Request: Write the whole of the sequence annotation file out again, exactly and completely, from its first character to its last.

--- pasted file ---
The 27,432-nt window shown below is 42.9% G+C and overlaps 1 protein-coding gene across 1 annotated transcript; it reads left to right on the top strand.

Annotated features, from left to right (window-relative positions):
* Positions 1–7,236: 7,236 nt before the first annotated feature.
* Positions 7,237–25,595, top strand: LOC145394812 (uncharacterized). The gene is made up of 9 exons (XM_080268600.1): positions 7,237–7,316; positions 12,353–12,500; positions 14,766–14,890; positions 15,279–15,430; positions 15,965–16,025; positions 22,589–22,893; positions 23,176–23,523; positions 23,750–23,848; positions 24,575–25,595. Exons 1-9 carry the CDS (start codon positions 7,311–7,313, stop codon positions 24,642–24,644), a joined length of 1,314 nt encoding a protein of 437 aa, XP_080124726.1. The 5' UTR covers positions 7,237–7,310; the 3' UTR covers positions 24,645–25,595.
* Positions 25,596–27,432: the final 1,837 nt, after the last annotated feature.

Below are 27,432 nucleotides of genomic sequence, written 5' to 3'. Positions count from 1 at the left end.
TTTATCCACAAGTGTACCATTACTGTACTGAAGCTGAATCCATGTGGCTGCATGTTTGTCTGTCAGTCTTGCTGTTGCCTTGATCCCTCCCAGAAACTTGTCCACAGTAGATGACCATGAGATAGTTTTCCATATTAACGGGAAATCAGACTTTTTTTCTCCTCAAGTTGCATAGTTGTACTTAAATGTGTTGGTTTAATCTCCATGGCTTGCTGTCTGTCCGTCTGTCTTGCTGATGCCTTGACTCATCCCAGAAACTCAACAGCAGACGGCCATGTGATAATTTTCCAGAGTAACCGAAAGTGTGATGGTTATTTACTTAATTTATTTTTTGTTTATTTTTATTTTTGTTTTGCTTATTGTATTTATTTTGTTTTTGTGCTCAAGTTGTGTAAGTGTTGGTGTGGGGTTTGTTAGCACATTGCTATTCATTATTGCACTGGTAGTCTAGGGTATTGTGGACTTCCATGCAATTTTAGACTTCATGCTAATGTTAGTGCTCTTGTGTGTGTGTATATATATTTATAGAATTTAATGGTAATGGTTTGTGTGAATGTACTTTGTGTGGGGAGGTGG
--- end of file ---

The 27,432-nt window shown below is 42.9% G+C and overlaps 1 protein-coding gene across 1 annotated transcript; it reads left to right on the top strand.

Annotated features, from left to right (window-relative positions):
* Positions 1–7,236: 7,236 nt before the first annotated feature.
* Positions 7,237–25,595, top strand: LOC145394812 (uncharacterized). The gene is made up of 9 exons (XM_080268600.1): positions 7,237–7,316; positions 12,353–12,500; positions 14,766–14,890; positions 15,279–15,430; positions 15,965–16,025; positions 22,589–22,893; positions 23,176–23,523; positions 23,750–23,848; positions 24,575–25,595. Exons 1-9 carry the CDS (start codon positions 7,311–7,313, stop codon positions 24,642–24,644), a joined length of 1,314 nt encoding a protein of 437 aa, XP_080124726.1. The 5' UTR covers positions 7,237–7,310; the 3' UTR covers positions 24,645–25,595.
* Positions 25,596–27,432: the final 1,837 nt, after the last annotated feature.

Below are 27,432 nucleotides of genomic sequence, written 5' to 3'. Positions count from 1 at the left end.
TTTATCCACAAGTGTACCATTACTGTACTGAAGCTGAATCCATGTGGCTGCATGTTTGTCTGTCAGTCTTGCTGTTGCCTTGATCCCTCCCAGAAACTTGTCCACAGTAGATGACCATGAGATAGTTTTCCATATTAACGGGAAATCAGACTTTTTTTCTCCTCAAGTTGCATAGTTGTACTTAAATGTGTTGGTTTAATCTCCATGGCTTGCTGTCTGTCCGTCTGTCTTGCTGATGCCTTGACTCATCCCAGAAACTCAACAGCAGACGGCCATGTGATAATTTTCCAGAGTAACCGAAAGTGTGATGGTTATTTACTTAATTTATTTTTTGTTTATTTTTATTTTTGTTTTGCTTATTGTATTTATTTTGTTTTTGTGCTCAAGTTGTGTAAGTGTTGGTGTGGGGTTTGTTAGCACATTGCTATTCATTATTGCACTGGTAGTCTAGGGTATTGTGGACTTCCATGCAATTTTAGACTTCATGCTAATGTTAGTGCTCTTGTGTGTGTGTATATATATTTATAGAATTTAATGGTAATGGTTTGTGTGAATGTACTTTGTGTGGGGAGGTGG